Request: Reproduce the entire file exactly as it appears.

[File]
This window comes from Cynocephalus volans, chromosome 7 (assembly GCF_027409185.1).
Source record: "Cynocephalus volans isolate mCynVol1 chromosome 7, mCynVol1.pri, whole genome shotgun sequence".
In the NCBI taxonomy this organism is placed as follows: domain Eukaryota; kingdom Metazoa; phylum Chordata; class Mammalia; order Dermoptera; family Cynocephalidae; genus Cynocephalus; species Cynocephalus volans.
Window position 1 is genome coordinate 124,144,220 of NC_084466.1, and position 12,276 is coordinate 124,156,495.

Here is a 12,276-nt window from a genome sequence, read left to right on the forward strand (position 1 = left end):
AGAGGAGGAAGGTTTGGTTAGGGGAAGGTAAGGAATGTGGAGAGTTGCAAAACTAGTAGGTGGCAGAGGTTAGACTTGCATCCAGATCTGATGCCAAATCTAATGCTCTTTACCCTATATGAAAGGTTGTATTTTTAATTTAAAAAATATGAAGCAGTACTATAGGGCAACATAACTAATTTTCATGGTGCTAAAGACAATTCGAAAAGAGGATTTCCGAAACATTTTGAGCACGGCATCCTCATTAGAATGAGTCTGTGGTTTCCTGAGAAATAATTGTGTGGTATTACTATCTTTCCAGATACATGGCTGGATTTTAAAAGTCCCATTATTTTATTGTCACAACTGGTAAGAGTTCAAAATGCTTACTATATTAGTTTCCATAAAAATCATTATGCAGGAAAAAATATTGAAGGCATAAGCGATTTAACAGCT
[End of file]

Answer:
This window comes from Cynocephalus volans, chromosome 7 (assembly GCF_027409185.1).
Source record: "Cynocephalus volans isolate mCynVol1 chromosome 7, mCynVol1.pri, whole genome shotgun sequence".
In the NCBI taxonomy this organism is placed as follows: domain Eukaryota; kingdom Metazoa; phylum Chordata; class Mammalia; order Dermoptera; family Cynocephalidae; genus Cynocephalus; species Cynocephalus volans.
Window position 1 is genome coordinate 124,144,220 of NC_084466.1, and position 12,276 is coordinate 124,156,495.

Here is a 12,276-nt window from a genome sequence, read left to right on the forward strand (position 1 = left end):
AGAGGAGGAAGGTTTGGTTAGGGGAAGGTAAGGAATGTGGAGAGTTGCAAAACTAGTAGGTGGCAGAGGTTAGACTTGCATCCAGATCTGATGCCAAATCTAATGCTCTTTACCCTATATGAAAGGTTGTATTTTTAATTTAAAAAATATGAAGCAGTACTATAGGGCAACATAACTAATTTTCATGGTGCTAAAGACAATTCGAAAAGAGGATTTCCGAAACATTTTGAGCACGGCATCCTCATTAGAATGAGTCTGTGGTTTCCTGAGAAATAATTGTGTGGTATTACTATCTTTCCAGATACATGGCTGGATTTTAAAAGTCCCATTATTTTATTGTCACAACTGGTAAGAGTTCAAAATGCTTACTATATTAGTTTCCATAAAAATCATTATGCAGGAAAAAATATTGAAGGCATAAGCGATTTAACAGCT